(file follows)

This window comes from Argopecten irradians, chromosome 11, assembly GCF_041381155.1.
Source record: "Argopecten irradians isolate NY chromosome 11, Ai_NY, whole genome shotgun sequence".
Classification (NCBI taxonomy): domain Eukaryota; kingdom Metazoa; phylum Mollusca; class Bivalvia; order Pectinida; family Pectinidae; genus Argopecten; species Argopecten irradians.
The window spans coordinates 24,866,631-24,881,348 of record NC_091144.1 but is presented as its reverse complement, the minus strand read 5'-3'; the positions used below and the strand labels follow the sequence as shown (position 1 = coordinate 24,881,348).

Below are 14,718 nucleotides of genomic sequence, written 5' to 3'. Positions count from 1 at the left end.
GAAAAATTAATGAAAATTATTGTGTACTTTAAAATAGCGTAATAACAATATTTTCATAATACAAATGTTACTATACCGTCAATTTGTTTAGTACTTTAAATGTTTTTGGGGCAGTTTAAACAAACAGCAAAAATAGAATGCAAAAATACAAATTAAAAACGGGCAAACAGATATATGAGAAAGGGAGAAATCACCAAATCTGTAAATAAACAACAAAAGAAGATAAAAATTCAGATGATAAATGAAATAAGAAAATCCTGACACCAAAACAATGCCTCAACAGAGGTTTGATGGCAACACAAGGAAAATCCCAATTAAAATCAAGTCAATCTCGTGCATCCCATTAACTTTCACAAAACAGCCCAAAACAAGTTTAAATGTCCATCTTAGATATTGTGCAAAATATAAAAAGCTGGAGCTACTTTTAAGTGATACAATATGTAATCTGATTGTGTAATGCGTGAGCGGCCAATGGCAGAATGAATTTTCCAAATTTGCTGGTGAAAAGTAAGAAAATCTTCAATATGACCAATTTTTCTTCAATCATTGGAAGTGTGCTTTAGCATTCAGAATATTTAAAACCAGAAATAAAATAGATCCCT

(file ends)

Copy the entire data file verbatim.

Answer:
This window comes from Argopecten irradians, chromosome 11, assembly GCF_041381155.1.
Source record: "Argopecten irradians isolate NY chromosome 11, Ai_NY, whole genome shotgun sequence".
Classification (NCBI taxonomy): domain Eukaryota; kingdom Metazoa; phylum Mollusca; class Bivalvia; order Pectinida; family Pectinidae; genus Argopecten; species Argopecten irradians.
The window spans coordinates 24,866,631-24,881,348 of record NC_091144.1 but is presented as its reverse complement, the minus strand read 5'-3'; the positions used below and the strand labels follow the sequence as shown (position 1 = coordinate 24,881,348).

Below are 14,718 nucleotides of genomic sequence, written 5' to 3'. Positions count from 1 at the left end.
GAAAAATTAATGAAAATTATTGTGTACTTTAAAATAGCGTAATAACAATATTTTCATAATACAAATGTTACTATACCGTCAATTTGTTTAGTACTTTAAATGTTTTTGGGGCAGTTTAAACAAACAGCAAAAATAGAATGCAAAAATACAAATTAAAAACGGGCAAACAGATATATGAGAAAGGGAGAAATCACCAAATCTGTAAATAAACAACAAAAGAAGATAAAAATTCAGATGATAAATGAAATAAGAAAATCCTGACACCAAAACAATGCCTCAACAGAGGTTTGATGGCAACACAAGGAAAATCCCAATTAAAATCAAGTCAATCTCGTGCATCCCATTAACTTTCACAAAACAGCCCAAAACAAGTTTAAATGTCCATCTTAGATATTGTGCAAAATATAAAAAGCTGGAGCTACTTTTAAGTGATACAATATGTAATCTGATTGTGTAATGCGTGAGCGGCCAATGGCAGAATGAATTTTCCAAATTTGCTGGTGAAAAGTAAGAAAATCTTCAATATGACCAATTTTTCTTCAATCATTGGAAGTGTGCTTTAGCATTCAGAATATTTAAAACCAGAAATAAAATAGATCCCT